How big is the drop? On the average, butterfat drops 0.28 percent from the highest butterfat test month of the year to the lowest test month of the year. That may not seem like much if compared to the five-year butterfat average of 3.7 percent. However, this drop in butterfat production represents a loss of 280 million pounds of butterfat every year.

Based on the U.S. population of 317 million people in the U.S. and a standardized USDA butterfat-to-butter conversion, that volume of extra butterfat could increase butter availability by about 1 pound per person annually. While this extra volume of butterfat would probably be exported, not consumed, this illustrates the significance of the loss.

Milk protein follows a similar pattern
Value for protein is paid in six of the 10 Federal Milk Marketing Orders and is therefore recorded in the FMMO public database for these orders. From the peak to the lowest month, the variation in milk protein is 0.23 percent, similar to that of butterfat’s variation.

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Average milk protein production in milk was 3.08 percent, and it ranged from a monthly high in the winter months of 3.20 percent to a monthly low in the summer of 2.97 percent. Again, this is a very significant loss.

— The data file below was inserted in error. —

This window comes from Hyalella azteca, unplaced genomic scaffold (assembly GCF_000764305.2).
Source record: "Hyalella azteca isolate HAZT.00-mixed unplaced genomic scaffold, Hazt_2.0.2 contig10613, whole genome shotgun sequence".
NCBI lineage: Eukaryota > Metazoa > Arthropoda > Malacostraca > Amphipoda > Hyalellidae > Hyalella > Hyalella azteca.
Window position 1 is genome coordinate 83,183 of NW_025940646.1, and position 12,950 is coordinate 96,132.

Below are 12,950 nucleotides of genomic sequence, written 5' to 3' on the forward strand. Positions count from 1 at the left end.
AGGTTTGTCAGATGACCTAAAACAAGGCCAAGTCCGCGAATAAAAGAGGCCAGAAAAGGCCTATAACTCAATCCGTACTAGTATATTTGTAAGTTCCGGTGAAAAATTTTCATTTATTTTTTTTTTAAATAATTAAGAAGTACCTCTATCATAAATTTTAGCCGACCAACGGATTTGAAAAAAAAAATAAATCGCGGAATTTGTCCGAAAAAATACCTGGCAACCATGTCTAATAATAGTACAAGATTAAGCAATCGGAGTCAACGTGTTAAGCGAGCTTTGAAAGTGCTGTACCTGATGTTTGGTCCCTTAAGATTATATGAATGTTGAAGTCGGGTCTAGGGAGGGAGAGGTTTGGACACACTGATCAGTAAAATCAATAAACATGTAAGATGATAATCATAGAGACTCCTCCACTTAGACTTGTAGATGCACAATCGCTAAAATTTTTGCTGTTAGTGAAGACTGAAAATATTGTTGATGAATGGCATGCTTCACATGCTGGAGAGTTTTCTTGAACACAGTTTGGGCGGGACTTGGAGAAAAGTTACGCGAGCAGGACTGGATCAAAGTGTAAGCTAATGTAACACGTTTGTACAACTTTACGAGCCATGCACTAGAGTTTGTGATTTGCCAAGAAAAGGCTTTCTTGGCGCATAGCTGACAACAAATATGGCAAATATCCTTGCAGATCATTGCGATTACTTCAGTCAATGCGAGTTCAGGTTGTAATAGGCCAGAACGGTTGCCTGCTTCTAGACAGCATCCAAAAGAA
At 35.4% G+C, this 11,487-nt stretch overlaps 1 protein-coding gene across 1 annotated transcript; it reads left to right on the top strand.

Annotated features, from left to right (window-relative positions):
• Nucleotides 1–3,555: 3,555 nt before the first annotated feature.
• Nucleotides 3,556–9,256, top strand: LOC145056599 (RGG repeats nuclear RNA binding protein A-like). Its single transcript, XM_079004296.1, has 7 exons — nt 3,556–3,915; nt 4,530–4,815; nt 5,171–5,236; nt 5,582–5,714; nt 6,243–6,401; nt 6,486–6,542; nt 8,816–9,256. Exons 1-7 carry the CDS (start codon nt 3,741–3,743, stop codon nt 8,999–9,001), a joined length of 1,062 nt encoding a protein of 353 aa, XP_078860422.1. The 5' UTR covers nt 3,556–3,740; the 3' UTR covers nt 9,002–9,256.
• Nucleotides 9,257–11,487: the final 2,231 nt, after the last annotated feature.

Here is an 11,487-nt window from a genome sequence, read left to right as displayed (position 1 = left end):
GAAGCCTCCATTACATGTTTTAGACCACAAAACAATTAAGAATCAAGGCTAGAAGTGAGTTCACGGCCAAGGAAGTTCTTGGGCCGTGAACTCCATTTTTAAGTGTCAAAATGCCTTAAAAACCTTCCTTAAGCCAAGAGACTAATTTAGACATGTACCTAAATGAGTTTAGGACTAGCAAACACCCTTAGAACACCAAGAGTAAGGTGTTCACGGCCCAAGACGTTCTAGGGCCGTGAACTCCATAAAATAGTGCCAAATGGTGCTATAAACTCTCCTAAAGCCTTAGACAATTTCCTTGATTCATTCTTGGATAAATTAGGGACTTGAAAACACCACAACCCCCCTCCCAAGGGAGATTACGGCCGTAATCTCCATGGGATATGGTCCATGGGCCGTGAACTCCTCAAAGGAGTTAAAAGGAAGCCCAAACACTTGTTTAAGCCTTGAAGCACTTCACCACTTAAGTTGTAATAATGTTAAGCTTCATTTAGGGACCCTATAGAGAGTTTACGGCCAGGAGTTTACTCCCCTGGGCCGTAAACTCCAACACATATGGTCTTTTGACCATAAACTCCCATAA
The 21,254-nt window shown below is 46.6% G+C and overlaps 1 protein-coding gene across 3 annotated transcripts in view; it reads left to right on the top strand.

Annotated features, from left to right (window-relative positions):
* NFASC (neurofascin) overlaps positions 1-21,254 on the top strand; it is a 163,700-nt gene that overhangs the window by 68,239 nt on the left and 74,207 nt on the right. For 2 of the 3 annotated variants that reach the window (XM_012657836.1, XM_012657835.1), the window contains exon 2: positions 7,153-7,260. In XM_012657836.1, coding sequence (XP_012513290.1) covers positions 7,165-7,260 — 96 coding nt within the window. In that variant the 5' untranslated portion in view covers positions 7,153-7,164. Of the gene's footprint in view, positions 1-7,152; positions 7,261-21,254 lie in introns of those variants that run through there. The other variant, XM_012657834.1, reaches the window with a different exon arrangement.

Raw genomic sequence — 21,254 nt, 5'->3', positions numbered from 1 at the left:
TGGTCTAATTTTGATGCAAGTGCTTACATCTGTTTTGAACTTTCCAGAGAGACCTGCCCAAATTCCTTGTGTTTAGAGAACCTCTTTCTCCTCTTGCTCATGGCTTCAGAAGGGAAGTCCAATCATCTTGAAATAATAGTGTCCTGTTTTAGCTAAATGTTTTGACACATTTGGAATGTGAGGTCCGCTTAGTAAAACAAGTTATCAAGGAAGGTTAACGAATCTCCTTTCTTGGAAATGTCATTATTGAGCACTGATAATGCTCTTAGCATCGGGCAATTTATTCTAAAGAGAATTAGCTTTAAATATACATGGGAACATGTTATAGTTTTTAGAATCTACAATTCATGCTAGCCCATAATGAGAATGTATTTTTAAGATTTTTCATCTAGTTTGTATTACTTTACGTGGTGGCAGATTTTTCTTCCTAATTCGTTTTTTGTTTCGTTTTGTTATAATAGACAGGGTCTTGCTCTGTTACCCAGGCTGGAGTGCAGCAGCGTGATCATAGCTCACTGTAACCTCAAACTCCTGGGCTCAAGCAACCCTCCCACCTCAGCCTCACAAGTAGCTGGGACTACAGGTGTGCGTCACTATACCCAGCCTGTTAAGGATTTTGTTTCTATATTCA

Other milk solids do not fluctuate much during the year. While there are slight variations, they do not follow any seasonal pattern and appear to be small, naturally occurring variations. Other milk solids contribute much less to the producer’s revenue than butterfat or milk protein, representing a much smaller loss in revenue potential.

Variation costs $1 billion annually
U.S. dairy producers are all paid for at least one of the same components in their milk – butterfat. In California, producers are paid based on pounds butterfat and non-fat solids.

In federal orders, producer payments are issued based on pounds of butterfat and pounds of skim milk. Most other producers who are not part of a government-structured payment system are paid by methods similar to the FMMO systems.

If in the summer months, butterfat and protein production lows did not decline as they do now, producers could increase revenue by more than $1 billion. See Table 1 for details.

values for milk fat and protein

This billion-dollar opportunity accounts only for lost revenue. While protein is not specifically paid for in approximately 50 percent of the U.S. market, that protein is lost in the entire market. In reality, U.S. protein production loss is probably calculated closer to 230 million pounds annually. Trends show that the problem is increasing, not decreasing.

What’s causing it? Can this be improved?